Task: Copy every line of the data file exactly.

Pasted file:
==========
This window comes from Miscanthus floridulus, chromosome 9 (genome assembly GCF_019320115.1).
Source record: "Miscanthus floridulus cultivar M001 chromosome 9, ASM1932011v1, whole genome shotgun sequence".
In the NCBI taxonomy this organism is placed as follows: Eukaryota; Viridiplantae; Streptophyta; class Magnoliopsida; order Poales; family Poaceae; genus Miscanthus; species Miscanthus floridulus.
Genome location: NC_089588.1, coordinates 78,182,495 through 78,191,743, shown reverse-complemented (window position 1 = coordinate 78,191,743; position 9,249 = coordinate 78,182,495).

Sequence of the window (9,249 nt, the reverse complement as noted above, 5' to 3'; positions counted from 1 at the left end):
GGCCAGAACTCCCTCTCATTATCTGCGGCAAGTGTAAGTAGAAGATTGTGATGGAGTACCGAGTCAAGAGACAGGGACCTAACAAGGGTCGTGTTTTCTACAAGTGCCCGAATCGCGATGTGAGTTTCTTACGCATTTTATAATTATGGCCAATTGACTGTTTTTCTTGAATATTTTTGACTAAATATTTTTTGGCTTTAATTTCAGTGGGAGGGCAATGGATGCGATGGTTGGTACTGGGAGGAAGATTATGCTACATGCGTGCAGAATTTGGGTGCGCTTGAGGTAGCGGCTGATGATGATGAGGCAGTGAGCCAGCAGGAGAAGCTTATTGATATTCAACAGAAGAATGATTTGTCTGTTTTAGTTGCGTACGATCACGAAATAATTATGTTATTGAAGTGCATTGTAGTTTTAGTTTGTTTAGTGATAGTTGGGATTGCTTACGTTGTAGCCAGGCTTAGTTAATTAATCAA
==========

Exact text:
This window comes from Miscanthus floridulus, chromosome 9 (genome assembly GCF_019320115.1).
Source record: "Miscanthus floridulus cultivar M001 chromosome 9, ASM1932011v1, whole genome shotgun sequence".
In the NCBI taxonomy this organism is placed as follows: Eukaryota; Viridiplantae; Streptophyta; class Magnoliopsida; order Poales; family Poaceae; genus Miscanthus; species Miscanthus floridulus.
Genome location: NC_089588.1, coordinates 78,182,495 through 78,191,743, shown reverse-complemented (window position 1 = coordinate 78,191,743; position 9,249 = coordinate 78,182,495).

Sequence of the window (9,249 nt, the reverse complement as noted above, 5' to 3'; positions counted from 1 at the left end):
GGCCAGAACTCCCTCTCATTATCTGCGGCAAGTGTAAGTAGAAGATTGTGATGGAGTACCGAGTCAAGAGACAGGGACCTAACAAGGGTCGTGTTTTCTACAAGTGCCCGAATCGCGATGTGAGTTTCTTACGCATTTTATAATTATGGCCAATTGACTGTTTTTCTTGAATATTTTTGACTAAATATTTTTTGGCTTTAATTTCAGTGGGAGGGCAATGGATGCGATGGTTGGTACTGGGAGGAAGATTATGCTACATGCGTGCAGAATTTGGGTGCGCTTGAGGTAGCGGCTGATGATGATGAGGCAGTGAGCCAGCAGGAGAAGCTTATTGATATTCAACAGAAGAATGATTTGTCTGTTTTAGTTGCGTACGATCACGAAATAATTATGTTATTGAAGTGCATTGTAGTTTTAGTTTGTTTAGTGATAGTTGGGATTGCTTACGTTGTAGCCAGGCTTAGTTAATTAATCAA